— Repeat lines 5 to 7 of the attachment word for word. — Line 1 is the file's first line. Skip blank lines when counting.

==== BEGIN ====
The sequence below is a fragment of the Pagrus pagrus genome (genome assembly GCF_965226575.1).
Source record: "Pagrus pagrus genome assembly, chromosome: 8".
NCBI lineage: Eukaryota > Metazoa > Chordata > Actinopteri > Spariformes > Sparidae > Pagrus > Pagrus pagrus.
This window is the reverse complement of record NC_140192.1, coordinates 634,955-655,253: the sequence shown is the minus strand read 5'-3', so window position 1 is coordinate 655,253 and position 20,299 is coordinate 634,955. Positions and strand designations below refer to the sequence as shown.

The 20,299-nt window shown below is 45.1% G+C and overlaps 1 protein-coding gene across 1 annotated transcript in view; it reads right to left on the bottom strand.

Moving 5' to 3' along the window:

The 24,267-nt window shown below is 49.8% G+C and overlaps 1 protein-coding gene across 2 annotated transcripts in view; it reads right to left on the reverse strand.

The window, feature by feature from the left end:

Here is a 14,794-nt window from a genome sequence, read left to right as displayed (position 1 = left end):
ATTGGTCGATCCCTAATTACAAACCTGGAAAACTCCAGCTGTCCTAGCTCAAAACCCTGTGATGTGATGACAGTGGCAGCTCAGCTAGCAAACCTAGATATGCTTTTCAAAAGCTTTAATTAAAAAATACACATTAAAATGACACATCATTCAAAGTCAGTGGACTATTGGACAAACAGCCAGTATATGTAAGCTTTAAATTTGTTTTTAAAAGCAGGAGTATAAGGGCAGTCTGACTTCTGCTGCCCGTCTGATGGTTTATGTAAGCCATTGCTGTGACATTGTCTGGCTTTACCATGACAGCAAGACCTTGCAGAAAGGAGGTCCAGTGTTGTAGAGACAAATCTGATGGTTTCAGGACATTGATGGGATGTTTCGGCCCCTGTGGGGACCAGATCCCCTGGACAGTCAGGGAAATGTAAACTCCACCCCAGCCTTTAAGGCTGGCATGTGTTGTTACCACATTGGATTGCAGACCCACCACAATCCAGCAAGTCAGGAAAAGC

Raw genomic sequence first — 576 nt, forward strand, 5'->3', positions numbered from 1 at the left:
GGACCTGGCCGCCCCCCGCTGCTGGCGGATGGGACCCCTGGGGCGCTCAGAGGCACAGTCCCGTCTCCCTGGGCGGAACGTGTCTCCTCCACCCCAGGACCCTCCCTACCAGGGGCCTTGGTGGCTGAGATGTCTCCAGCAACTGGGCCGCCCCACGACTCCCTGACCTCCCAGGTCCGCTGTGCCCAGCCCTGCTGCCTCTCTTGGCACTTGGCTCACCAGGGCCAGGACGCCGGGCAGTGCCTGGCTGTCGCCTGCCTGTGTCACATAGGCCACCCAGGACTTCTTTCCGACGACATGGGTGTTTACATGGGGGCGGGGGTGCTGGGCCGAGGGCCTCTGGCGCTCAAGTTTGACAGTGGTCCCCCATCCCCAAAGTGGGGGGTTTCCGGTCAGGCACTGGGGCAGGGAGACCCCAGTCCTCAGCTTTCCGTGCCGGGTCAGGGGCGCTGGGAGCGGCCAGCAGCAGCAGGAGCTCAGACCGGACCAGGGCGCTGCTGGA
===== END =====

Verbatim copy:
The 20,299-nt window shown below is 45.1% G+C and overlaps 1 protein-coding gene across 1 annotated transcript in view; it reads right to left on the bottom strand.

Moving 5' to 3' along the window:

The 24,267-nt window shown below is 49.8% G+C and overlaps 1 protein-coding gene across 2 annotated transcripts in view; it reads right to left on the reverse strand.